Hawker Siddeley H.S. 121 Trident 2E G-AVFB

Hawker Siddeley H.S. 121 Trident 2E G-AVFB
115 Passengers35m (114 ft 9 in)28.9m (98 ft)8.3m (27 ft)
Max Take off WeightCruise speedRange
43.500 lb (65.000 kg)604 MPH (972 km/h)2.400 mi (3.860 km)


BKS/Northen Airlines, British Airways, British European Airways, Channel Airways,

The Hawker Siddeley Trident was the first aircraft to be designed from the outset to be equipped with Blind Landing equipment as standard to enable it to land in all weather conditions, including fog. It was also designed specifically to meet the needs of British European Airways, but the airline made so many changes to its specification during the design stages that the first model, the Trident 1, was too small and had too limited a passenger-carrying capacity and range to appeal to other European airlines. In an attempt to remedy this, the larger and more powerful Trident 2 series, and then the even bigger Trident 3 series were produced.


FB was the second of fifteen Trident 2Es ordered by BEA. It made its first flight at Hatfield on 2nd November 1967, and was delivered to Heathrow on 6th June 1968.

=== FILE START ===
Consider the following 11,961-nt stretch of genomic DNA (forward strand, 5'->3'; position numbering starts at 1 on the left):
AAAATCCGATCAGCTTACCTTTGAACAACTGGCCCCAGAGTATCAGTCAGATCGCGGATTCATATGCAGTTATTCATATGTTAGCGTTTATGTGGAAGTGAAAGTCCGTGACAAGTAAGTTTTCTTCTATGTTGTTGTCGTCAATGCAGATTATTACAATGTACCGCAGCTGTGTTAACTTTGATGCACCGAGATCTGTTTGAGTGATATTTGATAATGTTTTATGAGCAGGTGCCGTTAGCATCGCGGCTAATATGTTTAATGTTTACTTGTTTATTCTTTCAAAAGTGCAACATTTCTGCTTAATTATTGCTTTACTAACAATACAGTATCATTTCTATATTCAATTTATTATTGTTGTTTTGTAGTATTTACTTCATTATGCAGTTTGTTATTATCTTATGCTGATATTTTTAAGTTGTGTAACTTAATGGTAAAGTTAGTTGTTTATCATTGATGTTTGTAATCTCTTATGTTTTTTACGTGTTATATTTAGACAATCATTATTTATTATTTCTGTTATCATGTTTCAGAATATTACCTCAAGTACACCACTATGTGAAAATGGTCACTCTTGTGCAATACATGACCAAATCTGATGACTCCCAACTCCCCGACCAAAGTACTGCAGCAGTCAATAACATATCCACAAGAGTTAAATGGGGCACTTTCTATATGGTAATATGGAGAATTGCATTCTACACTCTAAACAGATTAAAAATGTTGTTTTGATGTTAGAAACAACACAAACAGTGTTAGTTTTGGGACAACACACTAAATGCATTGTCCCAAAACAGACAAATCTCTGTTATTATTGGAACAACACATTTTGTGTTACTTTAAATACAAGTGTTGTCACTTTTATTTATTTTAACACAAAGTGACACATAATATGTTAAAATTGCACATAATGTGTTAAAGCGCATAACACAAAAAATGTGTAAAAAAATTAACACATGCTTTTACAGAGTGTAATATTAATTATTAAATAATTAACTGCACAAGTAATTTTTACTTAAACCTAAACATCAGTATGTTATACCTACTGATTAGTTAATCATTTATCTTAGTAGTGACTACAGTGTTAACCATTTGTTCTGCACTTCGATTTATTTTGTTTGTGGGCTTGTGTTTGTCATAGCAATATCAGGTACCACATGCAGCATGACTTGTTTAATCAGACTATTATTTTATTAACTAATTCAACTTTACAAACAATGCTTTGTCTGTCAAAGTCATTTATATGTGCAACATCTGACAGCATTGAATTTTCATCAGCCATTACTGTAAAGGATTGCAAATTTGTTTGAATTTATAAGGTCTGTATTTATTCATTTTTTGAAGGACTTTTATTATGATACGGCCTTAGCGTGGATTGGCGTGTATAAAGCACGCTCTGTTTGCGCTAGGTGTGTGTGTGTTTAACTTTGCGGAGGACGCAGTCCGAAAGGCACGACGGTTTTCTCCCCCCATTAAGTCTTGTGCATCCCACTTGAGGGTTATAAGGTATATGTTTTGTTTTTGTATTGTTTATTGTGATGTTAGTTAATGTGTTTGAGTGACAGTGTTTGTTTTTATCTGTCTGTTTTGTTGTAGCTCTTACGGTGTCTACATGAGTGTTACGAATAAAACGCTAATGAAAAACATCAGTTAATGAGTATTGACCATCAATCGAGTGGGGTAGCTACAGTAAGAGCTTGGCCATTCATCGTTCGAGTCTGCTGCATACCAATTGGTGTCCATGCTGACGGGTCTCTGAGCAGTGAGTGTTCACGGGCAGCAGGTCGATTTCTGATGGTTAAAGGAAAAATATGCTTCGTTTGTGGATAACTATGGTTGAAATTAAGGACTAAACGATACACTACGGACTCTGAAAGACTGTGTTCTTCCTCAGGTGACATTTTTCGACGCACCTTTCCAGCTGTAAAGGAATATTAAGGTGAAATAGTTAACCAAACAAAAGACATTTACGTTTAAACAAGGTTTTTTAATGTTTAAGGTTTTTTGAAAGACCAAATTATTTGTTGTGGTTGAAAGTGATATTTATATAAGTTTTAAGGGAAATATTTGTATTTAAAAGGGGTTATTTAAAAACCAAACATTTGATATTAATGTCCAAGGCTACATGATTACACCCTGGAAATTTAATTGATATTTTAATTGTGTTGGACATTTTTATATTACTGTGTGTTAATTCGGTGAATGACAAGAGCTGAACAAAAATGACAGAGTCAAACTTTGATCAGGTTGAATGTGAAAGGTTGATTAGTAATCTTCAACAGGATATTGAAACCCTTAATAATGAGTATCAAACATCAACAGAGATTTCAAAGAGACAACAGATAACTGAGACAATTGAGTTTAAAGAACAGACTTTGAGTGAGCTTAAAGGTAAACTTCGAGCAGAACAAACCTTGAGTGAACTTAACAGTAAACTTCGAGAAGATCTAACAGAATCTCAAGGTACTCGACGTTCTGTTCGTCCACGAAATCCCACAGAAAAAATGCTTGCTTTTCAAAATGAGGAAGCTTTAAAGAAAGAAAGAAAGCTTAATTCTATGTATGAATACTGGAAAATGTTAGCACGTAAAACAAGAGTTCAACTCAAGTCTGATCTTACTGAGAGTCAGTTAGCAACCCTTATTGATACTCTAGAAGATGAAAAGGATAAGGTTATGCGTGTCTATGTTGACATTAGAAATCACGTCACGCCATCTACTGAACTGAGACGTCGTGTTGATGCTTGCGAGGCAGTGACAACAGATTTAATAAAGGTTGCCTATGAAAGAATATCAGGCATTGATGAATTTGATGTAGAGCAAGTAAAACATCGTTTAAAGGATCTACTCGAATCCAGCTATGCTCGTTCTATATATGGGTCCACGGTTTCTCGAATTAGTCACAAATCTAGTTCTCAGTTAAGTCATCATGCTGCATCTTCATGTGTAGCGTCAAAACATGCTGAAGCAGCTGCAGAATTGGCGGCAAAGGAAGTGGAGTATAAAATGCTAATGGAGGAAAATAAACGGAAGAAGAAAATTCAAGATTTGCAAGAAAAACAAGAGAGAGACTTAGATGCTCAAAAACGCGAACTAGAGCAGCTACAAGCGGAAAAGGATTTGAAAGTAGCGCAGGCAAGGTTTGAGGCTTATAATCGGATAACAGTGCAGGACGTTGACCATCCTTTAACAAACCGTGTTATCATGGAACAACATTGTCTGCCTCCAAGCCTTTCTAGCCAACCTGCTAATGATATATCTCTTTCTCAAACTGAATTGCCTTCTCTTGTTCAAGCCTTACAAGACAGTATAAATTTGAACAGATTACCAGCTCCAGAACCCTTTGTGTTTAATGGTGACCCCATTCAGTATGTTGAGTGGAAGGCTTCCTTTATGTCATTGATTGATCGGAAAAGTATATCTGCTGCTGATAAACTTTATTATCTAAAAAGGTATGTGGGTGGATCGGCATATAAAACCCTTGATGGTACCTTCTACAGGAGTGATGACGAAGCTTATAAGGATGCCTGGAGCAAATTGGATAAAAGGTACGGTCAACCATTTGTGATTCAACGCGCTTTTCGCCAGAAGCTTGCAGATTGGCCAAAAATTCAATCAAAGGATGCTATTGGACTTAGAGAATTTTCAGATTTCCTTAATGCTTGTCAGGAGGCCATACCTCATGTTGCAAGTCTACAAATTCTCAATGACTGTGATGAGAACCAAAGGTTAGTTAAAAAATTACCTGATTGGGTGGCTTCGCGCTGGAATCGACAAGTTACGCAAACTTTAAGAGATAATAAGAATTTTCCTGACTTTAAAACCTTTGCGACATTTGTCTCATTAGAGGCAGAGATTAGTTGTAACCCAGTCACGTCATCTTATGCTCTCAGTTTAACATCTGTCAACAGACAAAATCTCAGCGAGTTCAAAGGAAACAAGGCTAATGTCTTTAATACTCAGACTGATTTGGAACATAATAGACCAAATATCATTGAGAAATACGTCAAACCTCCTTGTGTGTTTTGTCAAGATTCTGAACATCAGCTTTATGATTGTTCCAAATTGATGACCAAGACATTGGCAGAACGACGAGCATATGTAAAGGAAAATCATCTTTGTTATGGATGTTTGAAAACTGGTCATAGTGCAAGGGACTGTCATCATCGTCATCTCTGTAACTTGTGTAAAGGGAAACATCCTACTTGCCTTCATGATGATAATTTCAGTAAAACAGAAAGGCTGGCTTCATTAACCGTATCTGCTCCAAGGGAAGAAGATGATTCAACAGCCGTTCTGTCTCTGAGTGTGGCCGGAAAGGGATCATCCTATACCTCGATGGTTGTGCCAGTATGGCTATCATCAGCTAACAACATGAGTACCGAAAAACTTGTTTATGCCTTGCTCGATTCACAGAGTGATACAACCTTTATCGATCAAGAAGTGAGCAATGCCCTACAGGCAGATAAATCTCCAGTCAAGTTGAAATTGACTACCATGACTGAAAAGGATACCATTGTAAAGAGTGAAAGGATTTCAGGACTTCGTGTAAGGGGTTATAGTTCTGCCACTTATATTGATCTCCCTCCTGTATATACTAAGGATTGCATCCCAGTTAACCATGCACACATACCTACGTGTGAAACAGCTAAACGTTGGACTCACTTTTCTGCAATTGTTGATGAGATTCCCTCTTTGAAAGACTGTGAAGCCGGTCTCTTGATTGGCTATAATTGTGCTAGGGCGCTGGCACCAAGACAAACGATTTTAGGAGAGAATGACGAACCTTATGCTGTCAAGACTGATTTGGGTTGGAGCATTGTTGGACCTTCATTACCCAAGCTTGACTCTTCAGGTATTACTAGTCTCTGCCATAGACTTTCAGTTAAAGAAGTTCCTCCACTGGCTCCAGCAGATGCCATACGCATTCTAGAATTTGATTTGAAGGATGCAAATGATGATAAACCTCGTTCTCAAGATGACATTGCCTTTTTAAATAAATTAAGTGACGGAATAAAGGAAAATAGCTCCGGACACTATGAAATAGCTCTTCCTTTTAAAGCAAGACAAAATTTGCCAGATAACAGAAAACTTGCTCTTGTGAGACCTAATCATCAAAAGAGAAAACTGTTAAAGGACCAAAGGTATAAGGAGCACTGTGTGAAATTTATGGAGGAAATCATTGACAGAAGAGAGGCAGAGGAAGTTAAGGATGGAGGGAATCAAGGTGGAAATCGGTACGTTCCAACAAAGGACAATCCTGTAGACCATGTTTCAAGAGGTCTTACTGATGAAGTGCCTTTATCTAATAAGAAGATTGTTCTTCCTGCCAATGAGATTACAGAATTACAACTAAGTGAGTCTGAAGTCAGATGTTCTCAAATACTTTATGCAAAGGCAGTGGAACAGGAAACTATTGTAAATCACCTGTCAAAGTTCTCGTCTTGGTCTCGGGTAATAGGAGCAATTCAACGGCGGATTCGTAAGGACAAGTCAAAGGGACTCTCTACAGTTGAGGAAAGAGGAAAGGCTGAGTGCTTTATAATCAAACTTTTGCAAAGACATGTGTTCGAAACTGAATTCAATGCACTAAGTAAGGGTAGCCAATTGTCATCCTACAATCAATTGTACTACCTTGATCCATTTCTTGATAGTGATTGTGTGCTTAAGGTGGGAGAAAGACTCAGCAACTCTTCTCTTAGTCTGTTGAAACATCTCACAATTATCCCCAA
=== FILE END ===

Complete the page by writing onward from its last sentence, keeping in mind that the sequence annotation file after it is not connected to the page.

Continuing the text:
In June 1972 it was sold to Cyprus Airways, to replace one of that airline’s 2Es which had been damaged in a heavy landing, and was re-registered 5B-DAC In July 1974.’AC was parked at Nicosia airport when the Turks invaded Northern Cyprus, and it suffered gunfire damage in the ensuing fighting. Afterwards it was abandoned on the airfield along with other damaged Tridents Eventually British Airways sent some engineers to survey the Tridents to see if any of them could be repaired and then recovered to London with a view to returning them to service. ‘AC was in better condition than the other aircraft, having sustained just some bullet holes in its fuselage, and these were repaired with patches. It was ferried to Heathrow in May 1977, and restored to its original British registration. Following its total refurbishment and repainting in BA livery, ‘FB was used on the airline’s inter-city shuttle services until 27th March 1982, when it operated a London-Manchester service. It was then donated to the DAS, and was flown to Duxford on 13th June 1982, where the year’s main airshow was being held, and performed a short display before landing. It had then flown a total of 21,642 hours and made 11,726 landings. Work then began to prepare the aircraft for opening to the public. In1990 ‘FB was repainted in its original BEA ‘Red Square’ livery. Since then the Trident has remained on display outside, and this has necessitated a continual programme of monitoring both its external and internal condition and dealing with any problems that are encountered..